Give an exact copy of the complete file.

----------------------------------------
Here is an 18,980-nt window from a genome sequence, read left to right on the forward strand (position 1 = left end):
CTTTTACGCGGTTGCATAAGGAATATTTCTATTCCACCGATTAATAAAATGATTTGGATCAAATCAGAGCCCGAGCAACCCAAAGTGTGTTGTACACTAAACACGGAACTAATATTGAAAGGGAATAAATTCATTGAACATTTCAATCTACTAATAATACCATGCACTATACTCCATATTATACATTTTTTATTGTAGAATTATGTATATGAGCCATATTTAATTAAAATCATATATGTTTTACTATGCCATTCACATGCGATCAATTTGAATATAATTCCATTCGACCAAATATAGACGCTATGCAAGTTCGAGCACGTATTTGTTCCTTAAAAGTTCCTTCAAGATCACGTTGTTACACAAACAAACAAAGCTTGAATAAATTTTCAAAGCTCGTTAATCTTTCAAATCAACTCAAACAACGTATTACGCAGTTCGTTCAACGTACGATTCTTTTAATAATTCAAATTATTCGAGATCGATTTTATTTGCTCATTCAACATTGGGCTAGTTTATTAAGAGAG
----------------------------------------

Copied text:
Here is an 18,980-nt window from a genome sequence, read left to right on the forward strand (position 1 = left end):
CTTTTACGCGGTTGCATAAGGAATATTTCTATTCCACCGATTAATAAAATGATTTGGATCAAATCAGAGCCCGAGCAACCCAAAGTGTGTTGTACACTAAACACGGAACTAATATTGAAAGGGAATAAATTCATTGAACATTTCAATCTACTAATAATACCATGCACTATACTCCATATTATACATTTTTTATTGTAGAATTATGTATATGAGCCATATTTAATTAAAATCATATATGTTTTACTATGCCATTCACATGCGATCAATTTGAATATAATTCCATTCGACCAAATATAGACGCTATGCAAGTTCGAGCACGTATTTGTTCCTTAAAAGTTCCTTCAAGATCACGTTGTTACACAAACAAACAAAGCTTGAATAAATTTTCAAAGCTCGTTAATCTTTCAAATCAACTCAAACAACGTATTACGCAGTTCGTTCAACGTACGATTCTTTTAATAATTCAAATTATTCGAGATCGATTTTATTTGCTCATTCAACATTGGGCTAGTTTATTAAGAGAG